More than 900 fraud cases linked to pandemic-related relief funds are being investigated, said a U.S. Secret Service statement issued Tuesday.
In the statement, the Secret Service added there was potentially fraudulent activity nearing $100 billion related to the relief funds last year.
The $100 billion figure is based on the aggregate of two previous reports by the Inspector General that have been public for months and looked at issues in 2020. There is no new research, data, or analysis of fraud, the statement noted. Presumably, that figure is now higher.
Most of the loss has come from unemployment benefits improperly disbursed, said the statement.
“The exploitation of pandemic-related relief is an investigative priority for the Secret Service and its partners,” it added.
The statement also announced the appointment of Assistant Special Agent in Charge, Roy Dotson, as the service’s coordinator of national pandemic fraud recovery.
“The Secret Service currently has more than 900 active criminal investigations into fraud specific to pandemic-related relief funds,” Dotson said.
“That’s a combination of pandemic benefits and all the other benefits programs too. Every state has been hit, some harder than others,” he said.
“The Secret Service is hitting the ground running, trying to recover everything we can, including funds stolen from both federal and state programs.”
In his new role, Dotson will organize investigation efforts with financial institutions, money service businesses, and federal agencies into tracking and recovering the stolen funds, which include Small Business Administration (SBA) loans, unemployment insurance, and other grant programs.
Fraud related to personal protective equipment (PPE) was of primary concern to law enforcement, including the Secret Service, early in the pandemic, the statement said, adding that the release of federal funding through the Coronavirus Aid, Relief and Economic Security (CARES) Act attracted the “attention of individuals and organized criminal networks worldwide.”
Many people associate the Secret Service with protecting key political personalities in the country, including the president. But, the department also handles investigations of financial crimes.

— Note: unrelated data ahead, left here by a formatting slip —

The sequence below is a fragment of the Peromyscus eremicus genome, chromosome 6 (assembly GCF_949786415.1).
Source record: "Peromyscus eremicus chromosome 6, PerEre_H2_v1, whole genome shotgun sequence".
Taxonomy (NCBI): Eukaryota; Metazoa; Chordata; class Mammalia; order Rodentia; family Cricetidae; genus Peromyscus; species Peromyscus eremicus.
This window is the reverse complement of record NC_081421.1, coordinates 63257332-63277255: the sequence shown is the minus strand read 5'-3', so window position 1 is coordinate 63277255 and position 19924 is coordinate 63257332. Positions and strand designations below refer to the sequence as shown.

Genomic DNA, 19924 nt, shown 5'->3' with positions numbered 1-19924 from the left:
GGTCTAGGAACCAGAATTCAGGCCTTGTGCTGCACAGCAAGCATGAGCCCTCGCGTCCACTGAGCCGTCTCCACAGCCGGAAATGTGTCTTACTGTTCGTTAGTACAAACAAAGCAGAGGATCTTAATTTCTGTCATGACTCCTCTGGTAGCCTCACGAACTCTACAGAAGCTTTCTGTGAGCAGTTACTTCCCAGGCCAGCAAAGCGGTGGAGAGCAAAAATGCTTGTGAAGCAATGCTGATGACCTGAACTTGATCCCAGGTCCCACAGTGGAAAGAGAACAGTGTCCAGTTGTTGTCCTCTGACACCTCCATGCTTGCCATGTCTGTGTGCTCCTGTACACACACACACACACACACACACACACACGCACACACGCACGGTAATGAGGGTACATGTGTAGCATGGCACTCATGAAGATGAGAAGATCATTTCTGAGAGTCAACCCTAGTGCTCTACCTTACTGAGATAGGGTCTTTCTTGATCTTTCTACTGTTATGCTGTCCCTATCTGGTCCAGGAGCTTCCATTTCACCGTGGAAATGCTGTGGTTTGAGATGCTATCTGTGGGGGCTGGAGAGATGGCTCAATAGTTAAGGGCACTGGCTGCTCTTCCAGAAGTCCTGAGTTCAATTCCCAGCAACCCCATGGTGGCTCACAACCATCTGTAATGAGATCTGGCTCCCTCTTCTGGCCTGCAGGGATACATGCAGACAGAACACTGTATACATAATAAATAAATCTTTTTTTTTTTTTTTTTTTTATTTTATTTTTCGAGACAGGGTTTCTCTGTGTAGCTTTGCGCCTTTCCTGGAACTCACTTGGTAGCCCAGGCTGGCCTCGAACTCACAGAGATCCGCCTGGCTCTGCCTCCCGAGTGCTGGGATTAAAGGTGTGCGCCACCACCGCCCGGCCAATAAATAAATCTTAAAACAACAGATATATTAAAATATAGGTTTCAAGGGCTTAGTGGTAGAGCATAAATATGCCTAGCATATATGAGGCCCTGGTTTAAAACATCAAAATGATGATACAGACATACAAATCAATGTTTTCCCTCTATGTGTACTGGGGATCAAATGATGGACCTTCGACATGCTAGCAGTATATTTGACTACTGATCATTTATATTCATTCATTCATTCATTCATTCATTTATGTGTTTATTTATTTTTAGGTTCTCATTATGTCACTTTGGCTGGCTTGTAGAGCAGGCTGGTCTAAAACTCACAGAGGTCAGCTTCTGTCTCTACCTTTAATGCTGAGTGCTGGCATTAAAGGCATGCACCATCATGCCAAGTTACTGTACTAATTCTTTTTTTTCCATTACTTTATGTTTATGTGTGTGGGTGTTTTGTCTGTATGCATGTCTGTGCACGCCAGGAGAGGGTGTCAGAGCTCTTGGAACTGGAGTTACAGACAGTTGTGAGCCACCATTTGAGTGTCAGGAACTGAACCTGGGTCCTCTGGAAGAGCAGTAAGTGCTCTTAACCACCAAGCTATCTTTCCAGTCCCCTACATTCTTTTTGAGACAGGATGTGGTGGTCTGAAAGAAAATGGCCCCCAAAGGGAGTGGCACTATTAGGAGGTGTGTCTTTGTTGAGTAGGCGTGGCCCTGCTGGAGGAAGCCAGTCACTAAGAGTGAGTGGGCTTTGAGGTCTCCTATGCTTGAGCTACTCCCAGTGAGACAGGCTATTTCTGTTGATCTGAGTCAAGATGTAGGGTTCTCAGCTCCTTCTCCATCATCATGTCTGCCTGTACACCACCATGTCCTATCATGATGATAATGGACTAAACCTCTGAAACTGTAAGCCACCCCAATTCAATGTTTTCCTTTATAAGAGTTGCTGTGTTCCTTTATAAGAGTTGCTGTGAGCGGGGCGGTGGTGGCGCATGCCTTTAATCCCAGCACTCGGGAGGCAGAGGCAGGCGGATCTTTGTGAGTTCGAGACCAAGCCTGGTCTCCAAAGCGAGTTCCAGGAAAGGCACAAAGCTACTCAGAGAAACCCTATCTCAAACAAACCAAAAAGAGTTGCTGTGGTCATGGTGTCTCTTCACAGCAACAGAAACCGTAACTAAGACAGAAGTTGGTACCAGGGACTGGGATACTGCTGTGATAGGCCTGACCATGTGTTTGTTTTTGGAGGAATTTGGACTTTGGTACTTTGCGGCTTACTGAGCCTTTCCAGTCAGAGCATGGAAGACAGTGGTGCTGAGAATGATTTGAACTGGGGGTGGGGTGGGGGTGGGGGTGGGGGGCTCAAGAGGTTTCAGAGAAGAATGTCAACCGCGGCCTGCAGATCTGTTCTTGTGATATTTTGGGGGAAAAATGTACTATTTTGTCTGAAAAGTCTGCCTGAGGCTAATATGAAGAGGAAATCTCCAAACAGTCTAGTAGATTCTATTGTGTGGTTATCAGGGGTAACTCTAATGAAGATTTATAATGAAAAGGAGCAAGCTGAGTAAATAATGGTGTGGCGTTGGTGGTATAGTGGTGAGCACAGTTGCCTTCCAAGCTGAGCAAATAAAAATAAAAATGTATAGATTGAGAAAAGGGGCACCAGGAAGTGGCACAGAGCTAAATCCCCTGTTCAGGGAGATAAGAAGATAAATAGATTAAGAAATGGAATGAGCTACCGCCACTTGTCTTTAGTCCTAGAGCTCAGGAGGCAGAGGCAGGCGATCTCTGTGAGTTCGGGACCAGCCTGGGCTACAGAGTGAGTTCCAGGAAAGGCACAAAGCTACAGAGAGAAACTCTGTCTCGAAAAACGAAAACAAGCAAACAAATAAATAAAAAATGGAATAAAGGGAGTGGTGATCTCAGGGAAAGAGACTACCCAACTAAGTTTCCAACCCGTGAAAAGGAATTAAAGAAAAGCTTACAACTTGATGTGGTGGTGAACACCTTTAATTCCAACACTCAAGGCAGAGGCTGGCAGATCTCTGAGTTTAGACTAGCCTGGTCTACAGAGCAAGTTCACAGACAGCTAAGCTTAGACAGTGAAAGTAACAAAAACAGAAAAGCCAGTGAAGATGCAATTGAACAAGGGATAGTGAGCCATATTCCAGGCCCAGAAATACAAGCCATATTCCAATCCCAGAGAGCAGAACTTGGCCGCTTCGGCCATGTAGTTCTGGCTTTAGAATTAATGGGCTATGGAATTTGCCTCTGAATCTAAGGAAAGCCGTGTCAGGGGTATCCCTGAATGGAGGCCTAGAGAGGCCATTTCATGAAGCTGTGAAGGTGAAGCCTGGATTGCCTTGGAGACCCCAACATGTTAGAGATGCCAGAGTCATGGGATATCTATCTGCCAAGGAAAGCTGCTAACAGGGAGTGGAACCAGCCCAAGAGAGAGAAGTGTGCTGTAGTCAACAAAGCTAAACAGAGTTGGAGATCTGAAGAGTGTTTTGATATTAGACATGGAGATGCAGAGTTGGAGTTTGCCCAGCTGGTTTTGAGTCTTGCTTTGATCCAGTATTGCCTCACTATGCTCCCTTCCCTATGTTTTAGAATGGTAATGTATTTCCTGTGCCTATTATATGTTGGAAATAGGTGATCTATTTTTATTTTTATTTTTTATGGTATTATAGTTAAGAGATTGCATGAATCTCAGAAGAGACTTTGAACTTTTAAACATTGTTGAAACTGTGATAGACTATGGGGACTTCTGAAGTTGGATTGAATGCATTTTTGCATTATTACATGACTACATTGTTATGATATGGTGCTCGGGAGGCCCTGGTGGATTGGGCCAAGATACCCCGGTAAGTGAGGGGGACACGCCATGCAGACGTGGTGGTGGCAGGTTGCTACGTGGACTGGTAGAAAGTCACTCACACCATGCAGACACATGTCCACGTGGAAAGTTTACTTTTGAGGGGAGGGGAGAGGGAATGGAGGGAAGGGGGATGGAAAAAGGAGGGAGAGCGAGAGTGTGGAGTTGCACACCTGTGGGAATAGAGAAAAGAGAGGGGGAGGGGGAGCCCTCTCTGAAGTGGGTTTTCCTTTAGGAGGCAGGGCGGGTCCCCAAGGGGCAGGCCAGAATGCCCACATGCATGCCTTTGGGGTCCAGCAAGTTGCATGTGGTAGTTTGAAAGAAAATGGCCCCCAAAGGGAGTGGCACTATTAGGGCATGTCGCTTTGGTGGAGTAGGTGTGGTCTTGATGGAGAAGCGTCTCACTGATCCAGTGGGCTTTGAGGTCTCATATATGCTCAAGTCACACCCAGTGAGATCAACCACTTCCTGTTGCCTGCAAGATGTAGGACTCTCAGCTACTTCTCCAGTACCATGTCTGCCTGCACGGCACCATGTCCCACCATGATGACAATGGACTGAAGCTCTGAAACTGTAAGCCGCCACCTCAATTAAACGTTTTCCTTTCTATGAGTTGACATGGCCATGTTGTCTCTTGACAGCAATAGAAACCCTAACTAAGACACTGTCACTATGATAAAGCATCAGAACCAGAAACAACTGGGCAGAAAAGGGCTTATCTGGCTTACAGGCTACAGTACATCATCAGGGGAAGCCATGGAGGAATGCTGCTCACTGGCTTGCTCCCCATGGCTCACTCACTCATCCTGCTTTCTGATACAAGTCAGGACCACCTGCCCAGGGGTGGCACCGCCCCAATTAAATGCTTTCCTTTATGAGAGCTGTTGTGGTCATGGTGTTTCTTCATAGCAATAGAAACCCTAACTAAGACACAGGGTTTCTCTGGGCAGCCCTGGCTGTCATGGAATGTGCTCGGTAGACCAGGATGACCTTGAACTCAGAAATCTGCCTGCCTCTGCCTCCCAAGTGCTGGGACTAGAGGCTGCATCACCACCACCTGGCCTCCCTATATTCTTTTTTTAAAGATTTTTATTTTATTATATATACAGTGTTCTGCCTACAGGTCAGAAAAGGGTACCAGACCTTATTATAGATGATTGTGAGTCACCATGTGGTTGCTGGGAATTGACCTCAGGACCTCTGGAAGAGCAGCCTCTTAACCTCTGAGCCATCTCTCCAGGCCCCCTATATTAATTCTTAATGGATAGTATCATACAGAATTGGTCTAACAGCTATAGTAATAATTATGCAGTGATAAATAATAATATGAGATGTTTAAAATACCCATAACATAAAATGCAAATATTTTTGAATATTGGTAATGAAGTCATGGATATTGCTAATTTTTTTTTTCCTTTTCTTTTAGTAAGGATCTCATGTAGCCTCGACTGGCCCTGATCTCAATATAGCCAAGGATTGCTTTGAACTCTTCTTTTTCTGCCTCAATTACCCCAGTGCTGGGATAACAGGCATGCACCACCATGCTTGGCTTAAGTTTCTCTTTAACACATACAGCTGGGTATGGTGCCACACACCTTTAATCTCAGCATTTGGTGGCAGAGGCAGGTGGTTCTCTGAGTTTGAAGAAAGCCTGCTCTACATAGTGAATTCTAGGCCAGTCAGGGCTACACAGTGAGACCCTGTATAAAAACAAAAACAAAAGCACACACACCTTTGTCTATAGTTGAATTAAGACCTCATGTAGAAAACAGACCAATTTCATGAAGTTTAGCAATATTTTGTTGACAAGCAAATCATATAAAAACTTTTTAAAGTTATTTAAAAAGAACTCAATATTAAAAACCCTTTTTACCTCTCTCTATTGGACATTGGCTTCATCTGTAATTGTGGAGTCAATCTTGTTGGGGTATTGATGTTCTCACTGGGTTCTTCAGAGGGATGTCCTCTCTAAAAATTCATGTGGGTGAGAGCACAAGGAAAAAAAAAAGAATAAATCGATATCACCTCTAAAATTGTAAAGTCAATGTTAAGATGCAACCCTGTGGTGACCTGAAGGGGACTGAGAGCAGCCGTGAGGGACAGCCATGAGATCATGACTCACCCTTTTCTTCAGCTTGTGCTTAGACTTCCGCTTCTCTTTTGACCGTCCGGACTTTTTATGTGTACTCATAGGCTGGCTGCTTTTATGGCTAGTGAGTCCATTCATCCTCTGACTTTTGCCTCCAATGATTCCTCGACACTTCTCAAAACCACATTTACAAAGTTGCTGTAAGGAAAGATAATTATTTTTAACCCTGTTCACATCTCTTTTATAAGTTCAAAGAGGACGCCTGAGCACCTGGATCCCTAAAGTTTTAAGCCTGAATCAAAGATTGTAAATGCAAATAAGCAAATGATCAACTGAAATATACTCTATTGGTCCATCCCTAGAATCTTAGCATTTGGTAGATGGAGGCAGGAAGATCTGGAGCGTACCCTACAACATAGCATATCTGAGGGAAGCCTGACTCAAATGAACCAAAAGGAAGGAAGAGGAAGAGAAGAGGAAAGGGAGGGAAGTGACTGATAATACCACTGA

The United States Labor Department has reported that almost $87 billion in unemployment benefits could have been inappropriately paid out, while the Secret Service has seized around $1.2 billion in unemployment insurance thefts and loan frauds. Besides this, $2.3 billion fraudulent funds have been returned through coordinating with states and financial partners.
The amount of fraud could be overstated as the figures include mistaken payments to people who aren’t eligible for the benefits.
According to a November report by the Small Business Administration’s inspector general, the agency improperly distributed over $3.1 billion loans and more than $550 million in grants to unsuitable recipients owing to a lack of adequate oversight controls.
Meanwhile, the Justice Department said earlier in the month that it has prosecuted more than 150 defendants in over 95 criminal cases involved in Paycheck Protection Program (PPP) schemes. The DOJ has, till now, seized over $75 million in cash proceeds, along with real estate and luxury items, from PPP fraud.
In November, Lee Price, a Texas man, was sentenced to over 9 years in prison for stealing $1.6 million from the PPP program. Price acquired the funds by falsifying the number of employees and payroll expenses on behalf of three different business entities.
He submitted bogus tax records to two different relief loan lenders, and after acquiring the funds, spent it on a Lamborghini Urus, a Ford F-350 truck, a Rolex watch, and to pay off a loan on a residential property, among other purchases. The department has seized more than $700,000 of the stolen funds.
PPP offered low-interest forgivable loans to small businesses that were most affected during the pandemic-related restrictions and lockdowns.
A combined amount of $3.4 trillion has been dispersed as part of all pandemic relief programs.